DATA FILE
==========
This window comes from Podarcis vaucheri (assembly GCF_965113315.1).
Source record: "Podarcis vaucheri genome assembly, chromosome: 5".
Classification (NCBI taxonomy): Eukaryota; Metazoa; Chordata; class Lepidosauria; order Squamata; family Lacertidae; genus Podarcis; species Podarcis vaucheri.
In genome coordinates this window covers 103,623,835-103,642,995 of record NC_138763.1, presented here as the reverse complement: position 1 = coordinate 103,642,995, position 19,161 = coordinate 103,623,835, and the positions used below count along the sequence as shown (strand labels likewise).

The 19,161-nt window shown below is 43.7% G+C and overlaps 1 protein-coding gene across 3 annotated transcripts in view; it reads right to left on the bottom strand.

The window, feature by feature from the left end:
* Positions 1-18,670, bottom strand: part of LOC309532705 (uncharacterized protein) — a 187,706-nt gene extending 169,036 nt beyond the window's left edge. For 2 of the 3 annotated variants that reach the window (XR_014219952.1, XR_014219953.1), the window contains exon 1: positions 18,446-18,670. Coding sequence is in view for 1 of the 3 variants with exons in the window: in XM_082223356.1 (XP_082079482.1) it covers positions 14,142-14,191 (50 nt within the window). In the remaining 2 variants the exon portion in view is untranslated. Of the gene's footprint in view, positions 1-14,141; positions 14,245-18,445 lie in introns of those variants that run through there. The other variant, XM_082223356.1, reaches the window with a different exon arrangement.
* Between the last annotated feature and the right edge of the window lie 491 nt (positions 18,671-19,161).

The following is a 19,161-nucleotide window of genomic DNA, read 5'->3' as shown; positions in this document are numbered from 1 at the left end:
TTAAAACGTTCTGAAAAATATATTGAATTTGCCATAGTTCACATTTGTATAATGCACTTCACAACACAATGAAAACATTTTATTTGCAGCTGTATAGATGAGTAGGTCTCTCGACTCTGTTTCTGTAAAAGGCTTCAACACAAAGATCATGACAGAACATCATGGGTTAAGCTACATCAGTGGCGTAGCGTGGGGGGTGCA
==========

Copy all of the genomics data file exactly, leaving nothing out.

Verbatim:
This window comes from Podarcis vaucheri (assembly GCF_965113315.1).
Source record: "Podarcis vaucheri genome assembly, chromosome: 5".
Classification (NCBI taxonomy): Eukaryota; Metazoa; Chordata; class Lepidosauria; order Squamata; family Lacertidae; genus Podarcis; species Podarcis vaucheri.
In genome coordinates this window covers 103,623,835-103,642,995 of record NC_138763.1, presented here as the reverse complement: position 1 = coordinate 103,642,995, position 19,161 = coordinate 103,623,835, and the positions used below count along the sequence as shown (strand labels likewise).

The 19,161-nt window shown below is 43.7% G+C and overlaps 1 protein-coding gene across 3 annotated transcripts in view; it reads right to left on the bottom strand.

The window, feature by feature from the left end:
* Positions 1-18,670, bottom strand: part of LOC309532705 (uncharacterized protein) — a 187,706-nt gene extending 169,036 nt beyond the window's left edge. For 2 of the 3 annotated variants that reach the window (XR_014219952.1, XR_014219953.1), the window contains exon 1: positions 18,446-18,670. Coding sequence is in view for 1 of the 3 variants with exons in the window: in XM_082223356.1 (XP_082079482.1) it covers positions 14,142-14,191 (50 nt within the window). In the remaining 2 variants the exon portion in view is untranslated. Of the gene's footprint in view, positions 1-14,141; positions 14,245-18,445 lie in introns of those variants that run through there. The other variant, XM_082223356.1, reaches the window with a different exon arrangement.
* Between the last annotated feature and the right edge of the window lie 491 nt (positions 18,671-19,161).

The following is a 19,161-nucleotide window of genomic DNA, read 5'->3' as shown; positions in this document are numbered from 1 at the left end:
TTAAAACGTTCTGAAAAATATATTGAATTTGCCATAGTTCACATTTGTATAATGCACTTCACAACACAATGAAAACATTTTATTTGCAGCTGTATAGATGAGTAGGTCTCTCGACTCTGTTTCTGTAAAAGGCTTCAACACAAAGATCATGACAGAACATCATGGGTTAAGCTACATCAGTGGCGTAGCGTGGGGGGTGCA